Previous studies from our lab have demonstrated that the renewal of extinguished fear requires the hippocampus and its projections to the mPFC11,12,13,27. HPC inactivation or disconnections of the HPC and mPFC disrupted fear renewal, but did not affect the expression of extinction12,36. This reveals that direct HPC-mPFC projections are not involved in fear inhibition, but rather contribute to the excitation of fear to an extinguished CS outside the extinction context. In the present study, we have shown that direct mPFC inputs to the RE are crucial for fear extinction. Indeed, the RE has been suggested as a critical hub that interconnects the mPFC and hippocampus16,19. Prefrontal projections to the RE are involved in fear memory generalization25, goal-directed spatial navigation24, motivation and reward related behavior37 and spatial working memory19,23. Anatomically, there are strong reciprocal projections between the RE and the mPFC and hippocampus38, and the RE is important for synchronizing local field potentials in this circuit39. This suggests that the mPFC-RE interactions we find are important for extinction learning might ultimately be mediated through RE projections to the hippocampus. Indeed, interactions between the mPFC and HPC are involved in a number of emotional and cognitive processes associated with fear and anxiety including extinction2,9,11,20,27,40,41,42.
Indeed, a role for mPFC-RE-HPC circuits in the inhibition of conditioned fear in safe contexts might be an example of a broader role of this circuit in retrieval suppression. For example, humans can actively suppress recalling a particular memory, either by being instructed to do so in the laboratory or spontaneously when confronted with a reminder of a trauma. Interestingly, functional neuroimaging work indicates that retrieval suppression is associated with an increase in activity in the mPFC, but a suppression of activity in the hippocampus14. It has been suggested that RE might coordinate this inhibitory influence of the mPFC on hippocampal memory retrieval. In the context of the present work, this mechanism might eliminate interference between fear and extinction memories, by suppressing the retrieval of the fear memory in otherwise safe contexts. That is, during extinction retrieval, when an extinguished CS is encountered in a safe context, a retrieval suppression process mediated by projections of the mPFC to the HPC via the RE might prevent retrieval of the fear memory. Alternatively, RE projections to the amygdala, including the basolateral and basomedial amygdala43, might allow for both the mPFC and HPC to exert integrated contextual control over the expression of fear.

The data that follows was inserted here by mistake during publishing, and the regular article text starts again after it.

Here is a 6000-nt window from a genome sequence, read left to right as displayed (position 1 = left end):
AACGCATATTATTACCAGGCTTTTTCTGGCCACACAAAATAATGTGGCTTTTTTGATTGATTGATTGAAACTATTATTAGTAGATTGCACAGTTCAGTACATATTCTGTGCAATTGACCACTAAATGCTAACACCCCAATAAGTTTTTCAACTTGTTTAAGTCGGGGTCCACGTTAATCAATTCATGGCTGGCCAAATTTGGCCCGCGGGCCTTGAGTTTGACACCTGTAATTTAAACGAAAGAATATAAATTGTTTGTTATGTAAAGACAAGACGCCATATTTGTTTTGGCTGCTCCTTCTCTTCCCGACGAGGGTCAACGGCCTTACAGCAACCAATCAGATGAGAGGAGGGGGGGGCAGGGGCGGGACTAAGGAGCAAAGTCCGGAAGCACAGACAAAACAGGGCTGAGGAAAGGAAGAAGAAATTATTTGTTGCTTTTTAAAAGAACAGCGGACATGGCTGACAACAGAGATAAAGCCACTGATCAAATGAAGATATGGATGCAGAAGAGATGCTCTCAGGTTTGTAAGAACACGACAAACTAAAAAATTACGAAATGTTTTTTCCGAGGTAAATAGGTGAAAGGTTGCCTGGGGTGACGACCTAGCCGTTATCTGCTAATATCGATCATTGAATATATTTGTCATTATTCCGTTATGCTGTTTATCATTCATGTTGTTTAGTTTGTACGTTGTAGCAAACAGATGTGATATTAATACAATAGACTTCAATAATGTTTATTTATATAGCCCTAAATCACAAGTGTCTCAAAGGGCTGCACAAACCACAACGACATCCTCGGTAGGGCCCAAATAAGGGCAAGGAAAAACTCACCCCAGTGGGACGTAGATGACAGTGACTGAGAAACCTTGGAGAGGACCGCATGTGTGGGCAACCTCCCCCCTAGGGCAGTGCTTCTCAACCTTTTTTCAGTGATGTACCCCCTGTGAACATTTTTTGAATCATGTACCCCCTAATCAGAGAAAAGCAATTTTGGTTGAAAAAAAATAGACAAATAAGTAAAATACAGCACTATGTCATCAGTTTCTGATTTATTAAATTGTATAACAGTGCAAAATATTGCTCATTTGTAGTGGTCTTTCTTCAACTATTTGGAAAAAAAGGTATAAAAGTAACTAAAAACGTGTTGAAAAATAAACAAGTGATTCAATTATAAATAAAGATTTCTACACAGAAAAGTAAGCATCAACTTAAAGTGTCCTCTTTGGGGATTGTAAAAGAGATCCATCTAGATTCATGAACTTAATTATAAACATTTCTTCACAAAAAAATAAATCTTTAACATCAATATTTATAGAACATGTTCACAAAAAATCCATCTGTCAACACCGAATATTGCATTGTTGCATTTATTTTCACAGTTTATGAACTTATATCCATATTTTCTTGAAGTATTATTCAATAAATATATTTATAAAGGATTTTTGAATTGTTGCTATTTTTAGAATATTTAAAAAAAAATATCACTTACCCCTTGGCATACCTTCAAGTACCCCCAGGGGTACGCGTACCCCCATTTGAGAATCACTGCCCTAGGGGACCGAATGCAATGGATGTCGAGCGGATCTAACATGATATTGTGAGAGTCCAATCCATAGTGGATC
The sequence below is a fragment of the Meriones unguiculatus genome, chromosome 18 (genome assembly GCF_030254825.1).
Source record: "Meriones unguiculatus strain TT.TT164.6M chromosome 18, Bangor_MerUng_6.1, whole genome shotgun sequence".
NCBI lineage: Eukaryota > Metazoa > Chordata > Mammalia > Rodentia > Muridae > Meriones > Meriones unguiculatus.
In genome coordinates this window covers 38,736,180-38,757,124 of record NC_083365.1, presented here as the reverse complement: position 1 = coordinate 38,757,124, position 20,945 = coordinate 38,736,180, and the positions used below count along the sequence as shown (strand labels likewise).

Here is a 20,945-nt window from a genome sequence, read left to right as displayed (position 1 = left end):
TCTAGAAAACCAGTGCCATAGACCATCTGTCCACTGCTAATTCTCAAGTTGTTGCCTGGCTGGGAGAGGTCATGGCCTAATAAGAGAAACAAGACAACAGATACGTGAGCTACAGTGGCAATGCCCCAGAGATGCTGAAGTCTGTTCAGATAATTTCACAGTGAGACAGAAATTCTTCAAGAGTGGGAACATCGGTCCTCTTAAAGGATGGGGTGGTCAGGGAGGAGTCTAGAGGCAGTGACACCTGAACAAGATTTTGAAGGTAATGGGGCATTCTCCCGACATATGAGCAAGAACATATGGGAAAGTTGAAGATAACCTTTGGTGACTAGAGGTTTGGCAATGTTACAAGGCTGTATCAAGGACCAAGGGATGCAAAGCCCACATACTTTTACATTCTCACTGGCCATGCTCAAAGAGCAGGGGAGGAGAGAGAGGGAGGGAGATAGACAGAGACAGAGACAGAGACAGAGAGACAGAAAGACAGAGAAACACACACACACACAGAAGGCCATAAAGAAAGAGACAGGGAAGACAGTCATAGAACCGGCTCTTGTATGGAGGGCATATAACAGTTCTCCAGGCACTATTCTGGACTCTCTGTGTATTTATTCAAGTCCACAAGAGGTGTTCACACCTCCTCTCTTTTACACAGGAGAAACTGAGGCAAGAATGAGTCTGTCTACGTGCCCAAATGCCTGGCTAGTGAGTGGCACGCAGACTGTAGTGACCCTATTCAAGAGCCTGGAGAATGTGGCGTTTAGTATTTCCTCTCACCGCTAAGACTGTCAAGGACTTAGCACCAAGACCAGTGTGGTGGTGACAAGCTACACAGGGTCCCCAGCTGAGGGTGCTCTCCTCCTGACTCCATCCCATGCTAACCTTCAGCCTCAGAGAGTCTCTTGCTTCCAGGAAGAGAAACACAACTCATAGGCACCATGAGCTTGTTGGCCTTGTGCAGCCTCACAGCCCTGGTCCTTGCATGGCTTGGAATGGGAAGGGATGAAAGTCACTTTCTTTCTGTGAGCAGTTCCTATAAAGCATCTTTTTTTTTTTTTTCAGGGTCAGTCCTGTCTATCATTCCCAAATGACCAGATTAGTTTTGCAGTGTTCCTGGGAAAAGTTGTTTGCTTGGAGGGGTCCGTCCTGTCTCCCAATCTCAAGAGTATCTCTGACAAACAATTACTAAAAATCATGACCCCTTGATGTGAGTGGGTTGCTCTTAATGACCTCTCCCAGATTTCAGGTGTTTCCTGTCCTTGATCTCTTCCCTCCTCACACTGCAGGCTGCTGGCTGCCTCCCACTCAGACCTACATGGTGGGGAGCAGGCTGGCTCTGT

In conclusion, the present study reveals that mPFC inputs to the RE are critically involved in fear extinction. Given the critical role for mPFC-HPC interactions in emotional memory retrieval, we propose that the RE serves as a hub by which mPFC regulates HPC activity to suppress the retrieval of fear memories. Inhibition of either the RE or its inputs from the mPFC impairs both extinction encoding and retrieval, resulting in excessive fear in an otherwise safe context. Preventing fear relapse is at the core of exposure therapy; therefore, future studies are needed to understand how dysfunction in mPFC-RE circuits underlies psychopathology associated with stress- and trauma-related events.
Adult male rats (200–224 g; Long-Evans Blue Spruce) obtained from Envigo were used for the experiments. The rats were individually housed on a 14/10 h light/dark cycle and had access to food and water ad libitum. All experiments were performed during the light cycle. The rats were handled for 30 s every day for 5 days before the experiments to habituate them to the experimenters. All experimental procedures were performed in accordance with the protocols approved by the Texas A&M University Animal Care and Use Committee.
Viruses and drugs
AAV8-hSyn-DIO-hM4D(Gi)-mCherry (titer ≥ 4 × 1012 vg/mL) was obtained from University of North Carolina Vector Core and Addgene. CAV2-Cre (titer: 8.7 × 1012 pp/mL) was obtained from the Institute of Molecular Genetics of Montpellier and AAV5-CMV-HI-eGFP-Cre-WPRE-SV40 (titer: 0.64–1.42 × 1014 GC/mL) was from University of Pennsylvania Vector Core. AAV-8-hsyn-hM4D(Gi)-mCherry (titer: 3 × 1012 vp/mL) and AAv8-hSyn-eGFP (titer: 3 × 1012 vp/mL) was obtained from Addgene. Clozapine-N-oxide (CNO) was provided by the National Institute of Mental Health (NIMH; Chemical Synthesis and Drug Supply Program) and muscimol (GABAA receptor agonist) was from Sigma.
For muscimol microinfusion experiments, rats were anesthetized with isoflurane (5% for induction, ~2% for maintenance), and placed into a stereotaxic instrument (Kopf Instruments). An incision was made in the scalp, the head was leveled, and bregma coordinates were identified. Small holes were drilled in the skull to affix three jeweler’s screws and to target a single midline cannula (8 mm, 26 gauge; Plastics One) above the RE. The cannula was implanted at a 10° angle on the midline (A/P: −2.05 to 2.15 mm, M/L: + 1.0 mm, D/V: −6.7 to 6.9 mm from dura; coordinates were measured from bregma). The cannula was affixed to the skull with dental cement, and a stainless-steel dummy cannula (30 gauge, 9 mm; Plastics One) was inserted into the guide cannula. Rats were allowed to recover for a period of 7 d after surgery before behavioral testing.